Annual summary of resource sharing statistics

In July of each year, I collate and summarize the resource sharing statistics from the IAMSLIC Distributed Library project. 2009/10 represents the eighth complete year of the resource sharing program. A total of 4977 requests were submitted during 2009/10, the highest volume of activity recorded to date and an increase of 15% over 2008/09. A total of 28,176 requests have been submitted via the system since its inception in 2002.

The resource sharing program continues to be broadly international in scope, with 74 different IAMSLIC lending libraries in 23 countries receiving borrowing requests from 119 IAMSLIC libraries in 42 countries, very similar to previous year’s numbers. 35 (47%) of those 74 lending libraries are in the United States and they received 60.1% of the total requests, while Mexico, Australia, Canada and Germany collectively received 29.5% of the borrowing requests.

The Hatfield Marine Science Center of Oregon State University (U.S.) was the top lending library again this year, followed by the Alfred Wegener Institut in Bremerhaven (Germany), the University of Hawaii (U.S.),  the Bedford Institute of Oceanography (Canada),  and Hopkins Marine Station (U.S.).

There were no significant shifts from the past year in the proportions of lending and borrowing across the Regional Groups. The Latin American region continues to make active use of the resource sharing program while contributing a substantial amount of lending in return, including an significant percentage of requests filled within the region. EURASLIC still conducts much of its regional interlibrary loan activity via its discussion list, so the number of transactions via the Distributed Library does not reflect the full volume of resource sharing in the region, however a growing number of EURASLIC libraries are active users of the system. The volume of activity remains low in Africa and moderate in the Pacific region.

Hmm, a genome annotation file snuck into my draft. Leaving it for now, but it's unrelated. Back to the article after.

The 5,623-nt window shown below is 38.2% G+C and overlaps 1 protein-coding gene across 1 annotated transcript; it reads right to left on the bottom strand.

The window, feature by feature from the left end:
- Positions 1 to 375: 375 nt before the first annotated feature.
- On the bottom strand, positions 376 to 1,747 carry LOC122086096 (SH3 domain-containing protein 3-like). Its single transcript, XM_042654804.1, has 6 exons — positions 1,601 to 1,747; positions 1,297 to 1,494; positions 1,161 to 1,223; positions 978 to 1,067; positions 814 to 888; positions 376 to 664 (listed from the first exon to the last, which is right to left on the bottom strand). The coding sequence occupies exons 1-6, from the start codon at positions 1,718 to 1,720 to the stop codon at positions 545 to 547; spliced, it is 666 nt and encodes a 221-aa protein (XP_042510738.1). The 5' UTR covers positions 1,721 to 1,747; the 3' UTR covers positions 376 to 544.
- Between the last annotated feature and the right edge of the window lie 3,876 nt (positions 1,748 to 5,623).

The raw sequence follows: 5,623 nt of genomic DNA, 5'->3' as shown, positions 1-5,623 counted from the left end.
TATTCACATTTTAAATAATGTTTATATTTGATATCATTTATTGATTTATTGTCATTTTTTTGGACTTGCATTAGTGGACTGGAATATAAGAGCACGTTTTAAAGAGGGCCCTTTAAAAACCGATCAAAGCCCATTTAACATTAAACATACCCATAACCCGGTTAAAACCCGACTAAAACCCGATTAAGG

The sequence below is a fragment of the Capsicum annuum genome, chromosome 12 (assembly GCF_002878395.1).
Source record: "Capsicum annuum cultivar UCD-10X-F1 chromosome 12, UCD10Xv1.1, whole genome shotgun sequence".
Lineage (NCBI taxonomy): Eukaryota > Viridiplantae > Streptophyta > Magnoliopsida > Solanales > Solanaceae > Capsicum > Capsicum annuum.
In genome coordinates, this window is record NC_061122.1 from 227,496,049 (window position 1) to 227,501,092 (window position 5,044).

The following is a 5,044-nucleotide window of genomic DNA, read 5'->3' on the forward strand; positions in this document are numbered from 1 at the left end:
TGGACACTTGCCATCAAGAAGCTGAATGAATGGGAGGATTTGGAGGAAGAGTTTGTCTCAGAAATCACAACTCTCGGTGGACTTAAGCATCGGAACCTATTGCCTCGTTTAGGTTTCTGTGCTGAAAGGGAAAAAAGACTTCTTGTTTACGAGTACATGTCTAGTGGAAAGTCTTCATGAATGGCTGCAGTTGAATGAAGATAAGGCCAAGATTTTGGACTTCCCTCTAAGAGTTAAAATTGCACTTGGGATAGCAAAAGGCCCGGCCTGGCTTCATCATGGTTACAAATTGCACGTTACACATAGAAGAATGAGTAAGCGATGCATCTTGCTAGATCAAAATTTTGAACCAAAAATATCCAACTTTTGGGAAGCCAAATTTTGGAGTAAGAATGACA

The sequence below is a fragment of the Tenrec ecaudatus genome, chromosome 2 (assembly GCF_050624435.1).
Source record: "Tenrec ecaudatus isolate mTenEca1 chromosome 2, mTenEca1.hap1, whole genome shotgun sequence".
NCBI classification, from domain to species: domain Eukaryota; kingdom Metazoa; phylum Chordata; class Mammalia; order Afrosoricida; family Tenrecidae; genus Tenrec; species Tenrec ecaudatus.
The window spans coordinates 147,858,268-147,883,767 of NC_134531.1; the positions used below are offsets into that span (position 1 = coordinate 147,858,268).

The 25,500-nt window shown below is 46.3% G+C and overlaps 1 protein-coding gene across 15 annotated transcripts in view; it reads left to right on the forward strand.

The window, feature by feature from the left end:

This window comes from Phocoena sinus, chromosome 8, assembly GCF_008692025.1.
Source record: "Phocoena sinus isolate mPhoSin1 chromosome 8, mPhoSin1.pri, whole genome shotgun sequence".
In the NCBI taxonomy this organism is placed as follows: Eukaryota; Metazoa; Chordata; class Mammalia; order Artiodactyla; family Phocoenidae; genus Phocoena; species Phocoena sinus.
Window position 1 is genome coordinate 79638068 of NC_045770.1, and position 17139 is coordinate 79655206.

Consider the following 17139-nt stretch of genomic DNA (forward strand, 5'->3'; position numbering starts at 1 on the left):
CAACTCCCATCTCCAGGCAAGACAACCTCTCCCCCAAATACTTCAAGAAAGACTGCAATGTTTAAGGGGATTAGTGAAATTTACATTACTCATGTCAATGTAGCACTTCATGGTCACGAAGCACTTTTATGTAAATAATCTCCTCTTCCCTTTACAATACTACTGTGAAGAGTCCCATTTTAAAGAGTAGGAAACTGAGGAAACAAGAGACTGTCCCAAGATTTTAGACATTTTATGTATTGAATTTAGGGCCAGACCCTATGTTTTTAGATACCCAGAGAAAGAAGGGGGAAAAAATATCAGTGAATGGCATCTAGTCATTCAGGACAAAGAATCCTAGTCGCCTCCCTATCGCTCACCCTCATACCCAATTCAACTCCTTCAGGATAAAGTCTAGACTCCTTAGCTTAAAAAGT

The complete set of data is available on the Distributed Library website via the Resource Sharing Statistics link at It includes a spreadsheet for each year that offers charts and additional analysis of lending and borrowing patterns. I encourage you to look at the 2009/10 numbers and will be glad to answer any questions you may have about the data.

Steve Watkins
California State University, Monterey Bay, Library

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